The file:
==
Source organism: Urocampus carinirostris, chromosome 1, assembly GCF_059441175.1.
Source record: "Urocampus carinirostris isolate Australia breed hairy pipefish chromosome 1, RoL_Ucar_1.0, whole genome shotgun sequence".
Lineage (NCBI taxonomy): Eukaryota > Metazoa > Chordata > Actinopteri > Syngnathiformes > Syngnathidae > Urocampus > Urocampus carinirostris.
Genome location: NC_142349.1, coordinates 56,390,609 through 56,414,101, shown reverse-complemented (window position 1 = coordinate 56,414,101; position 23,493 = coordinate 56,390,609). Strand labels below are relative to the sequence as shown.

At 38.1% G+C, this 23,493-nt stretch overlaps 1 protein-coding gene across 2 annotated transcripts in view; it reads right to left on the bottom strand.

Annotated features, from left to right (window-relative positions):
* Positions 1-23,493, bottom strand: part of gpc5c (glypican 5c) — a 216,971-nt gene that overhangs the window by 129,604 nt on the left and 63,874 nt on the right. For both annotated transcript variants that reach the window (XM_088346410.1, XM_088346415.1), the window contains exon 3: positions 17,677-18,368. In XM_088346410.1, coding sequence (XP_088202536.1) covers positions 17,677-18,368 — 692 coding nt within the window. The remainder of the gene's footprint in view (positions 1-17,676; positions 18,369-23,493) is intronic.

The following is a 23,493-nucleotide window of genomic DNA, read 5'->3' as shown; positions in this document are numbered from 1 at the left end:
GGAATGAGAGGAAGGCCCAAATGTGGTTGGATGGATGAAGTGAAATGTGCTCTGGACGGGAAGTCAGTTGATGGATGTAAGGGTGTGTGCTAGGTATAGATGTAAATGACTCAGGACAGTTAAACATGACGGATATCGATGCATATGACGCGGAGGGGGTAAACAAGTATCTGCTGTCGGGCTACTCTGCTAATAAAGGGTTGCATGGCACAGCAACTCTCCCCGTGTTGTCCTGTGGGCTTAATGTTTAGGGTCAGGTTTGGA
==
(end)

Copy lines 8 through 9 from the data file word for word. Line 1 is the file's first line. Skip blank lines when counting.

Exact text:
The following is a 23,493-nucleotide window of genomic DNA, read 5'->3' as shown; positions in this document are numbered from 1 at the left end:
GGAATGAGAGGAAGGCCCAAATGTGGTTGGATGGATGAAGTGAAATGTGCTCTGGACGGGAAGTCAGTTGATGGATGTAAGGGTGTGTGCTAGGTATAGATGTAAATGACTCAGGACAGTTAAACATGACGGATATCGATGCATATGACGCGGAGGGGGTAAACAAGTATCTGCTGTCGGGCTACTCTGCTAATAAAGGGTTGCATGGCACAGCAACTCTCCCCGTGTTGTCCTGTGGGCTTAATGTTTAGGGTCAGGTTTGGA